All of this promotes the idea of teamwork and collaboration with others. It teaches you all the positive results that can happen from working together as a group. And, as it turns out, working in groups like this can make you, quite literally, play well with others.
3. Thinking in patterns and new connections
When you play an instrument, you’re not just making a single note – you make a string of them together – that’s what makes the music flow. As such, music isn’t just a series of single notes, it’s about how they connect together to form a coherent piece of music.
Playing music teaches you to visualize all those notes together and find the pattern they make – why coming together the way they do works. Playing music teaches you to find the interrelationships between the notes.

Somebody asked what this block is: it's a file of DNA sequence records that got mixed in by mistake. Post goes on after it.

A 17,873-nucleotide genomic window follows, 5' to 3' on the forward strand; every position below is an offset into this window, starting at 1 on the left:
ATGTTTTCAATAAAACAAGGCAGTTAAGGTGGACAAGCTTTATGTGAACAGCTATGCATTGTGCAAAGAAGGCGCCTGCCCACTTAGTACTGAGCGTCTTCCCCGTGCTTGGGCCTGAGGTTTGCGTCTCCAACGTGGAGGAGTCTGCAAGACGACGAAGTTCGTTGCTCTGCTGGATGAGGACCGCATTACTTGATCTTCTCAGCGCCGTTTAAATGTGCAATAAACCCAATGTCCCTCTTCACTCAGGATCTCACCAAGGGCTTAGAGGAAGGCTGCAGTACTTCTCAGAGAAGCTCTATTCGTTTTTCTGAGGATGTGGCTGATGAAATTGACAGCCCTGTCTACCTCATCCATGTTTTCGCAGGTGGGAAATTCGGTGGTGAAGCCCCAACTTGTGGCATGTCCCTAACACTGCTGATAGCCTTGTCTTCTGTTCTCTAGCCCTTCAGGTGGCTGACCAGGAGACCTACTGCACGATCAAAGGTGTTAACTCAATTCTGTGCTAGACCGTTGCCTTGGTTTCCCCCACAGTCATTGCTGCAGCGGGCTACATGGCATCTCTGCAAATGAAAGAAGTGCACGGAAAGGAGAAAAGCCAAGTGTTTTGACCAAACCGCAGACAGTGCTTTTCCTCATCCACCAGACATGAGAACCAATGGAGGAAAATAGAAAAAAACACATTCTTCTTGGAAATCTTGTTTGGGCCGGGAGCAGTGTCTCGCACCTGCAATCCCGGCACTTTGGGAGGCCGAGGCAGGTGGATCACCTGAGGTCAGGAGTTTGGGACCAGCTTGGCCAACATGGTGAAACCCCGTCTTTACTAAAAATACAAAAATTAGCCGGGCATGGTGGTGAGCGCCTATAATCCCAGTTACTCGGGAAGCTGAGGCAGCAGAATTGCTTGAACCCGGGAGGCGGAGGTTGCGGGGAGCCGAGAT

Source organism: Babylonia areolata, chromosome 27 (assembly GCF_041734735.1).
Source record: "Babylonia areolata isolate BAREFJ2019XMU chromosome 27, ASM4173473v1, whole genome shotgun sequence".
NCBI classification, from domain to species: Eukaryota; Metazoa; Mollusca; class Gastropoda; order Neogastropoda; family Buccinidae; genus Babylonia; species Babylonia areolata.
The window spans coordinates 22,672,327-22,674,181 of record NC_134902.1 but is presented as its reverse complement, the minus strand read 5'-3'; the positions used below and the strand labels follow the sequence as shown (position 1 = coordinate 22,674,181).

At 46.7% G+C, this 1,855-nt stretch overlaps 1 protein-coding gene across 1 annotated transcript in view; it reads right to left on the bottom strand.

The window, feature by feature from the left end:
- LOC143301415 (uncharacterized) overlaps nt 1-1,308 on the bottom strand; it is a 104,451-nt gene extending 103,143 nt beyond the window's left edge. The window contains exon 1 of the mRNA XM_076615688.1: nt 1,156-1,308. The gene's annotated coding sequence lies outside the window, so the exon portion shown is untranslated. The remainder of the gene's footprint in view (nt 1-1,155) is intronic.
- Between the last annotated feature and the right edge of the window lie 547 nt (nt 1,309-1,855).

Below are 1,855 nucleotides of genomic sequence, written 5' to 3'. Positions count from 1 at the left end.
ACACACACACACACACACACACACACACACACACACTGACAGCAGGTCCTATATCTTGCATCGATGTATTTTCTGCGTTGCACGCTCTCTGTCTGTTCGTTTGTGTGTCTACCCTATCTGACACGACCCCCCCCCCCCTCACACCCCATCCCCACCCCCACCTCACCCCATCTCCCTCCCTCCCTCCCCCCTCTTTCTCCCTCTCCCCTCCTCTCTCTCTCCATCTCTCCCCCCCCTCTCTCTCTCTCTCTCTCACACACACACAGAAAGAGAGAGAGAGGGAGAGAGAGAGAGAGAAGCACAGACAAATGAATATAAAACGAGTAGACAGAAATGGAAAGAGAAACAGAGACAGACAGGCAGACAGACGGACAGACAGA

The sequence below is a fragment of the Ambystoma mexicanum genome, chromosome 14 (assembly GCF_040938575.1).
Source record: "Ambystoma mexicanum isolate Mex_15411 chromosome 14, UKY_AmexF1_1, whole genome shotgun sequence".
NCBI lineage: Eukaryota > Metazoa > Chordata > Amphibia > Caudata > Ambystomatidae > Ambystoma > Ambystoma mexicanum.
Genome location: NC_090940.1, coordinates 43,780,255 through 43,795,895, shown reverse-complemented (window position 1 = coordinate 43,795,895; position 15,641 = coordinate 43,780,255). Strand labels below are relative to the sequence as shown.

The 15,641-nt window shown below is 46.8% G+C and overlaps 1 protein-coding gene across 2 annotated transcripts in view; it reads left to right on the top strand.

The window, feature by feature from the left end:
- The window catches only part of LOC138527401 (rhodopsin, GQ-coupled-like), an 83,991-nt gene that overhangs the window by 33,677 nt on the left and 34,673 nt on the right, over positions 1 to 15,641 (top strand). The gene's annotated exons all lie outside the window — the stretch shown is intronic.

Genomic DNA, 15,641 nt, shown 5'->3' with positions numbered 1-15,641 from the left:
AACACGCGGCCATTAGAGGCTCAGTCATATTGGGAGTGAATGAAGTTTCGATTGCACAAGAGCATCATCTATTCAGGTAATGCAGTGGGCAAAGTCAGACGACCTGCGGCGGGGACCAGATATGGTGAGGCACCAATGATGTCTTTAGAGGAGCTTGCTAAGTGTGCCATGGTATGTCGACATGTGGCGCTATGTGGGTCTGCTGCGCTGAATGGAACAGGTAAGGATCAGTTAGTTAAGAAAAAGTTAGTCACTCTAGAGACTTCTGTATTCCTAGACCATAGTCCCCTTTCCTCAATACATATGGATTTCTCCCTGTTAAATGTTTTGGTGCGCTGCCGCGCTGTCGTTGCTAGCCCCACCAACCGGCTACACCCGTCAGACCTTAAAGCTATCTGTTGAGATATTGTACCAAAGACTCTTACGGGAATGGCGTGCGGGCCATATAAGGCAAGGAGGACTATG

The ability to spot patterns and seeing interrelationships is a critical component of intelligent decision-making. By combining past experience, intuition and the ability to recognize patterns, we’re better able to predict the consequences of one action over another.
4. It strengthens mental skills like discipline, self-control and concentration
Learning how to play an instrument and read music is quite a difficult task when you first start out. Most of us are not naturally born musicians so we need hours and hours of practice to sound decent.
That requires a lot of mental focus, determination and patience to turn the flat and lifeless music we first create into something with a lot more pep and rhythm. And hearing yourself play better, is a wonderful reminder of how all that discipline and focus pays off. That’s a lesson you can take with you in so many other areas of your life.
5. It improves your emotional intelligence
Playing music makes you a more attuned listener. And being a good listener is important for interpersonal relationships because emotions are often conveyed by the tone or melody of voice or speed of speech. It’s not surprising that studies have shown that musicians are more perceptive in interpreting the emotions of others.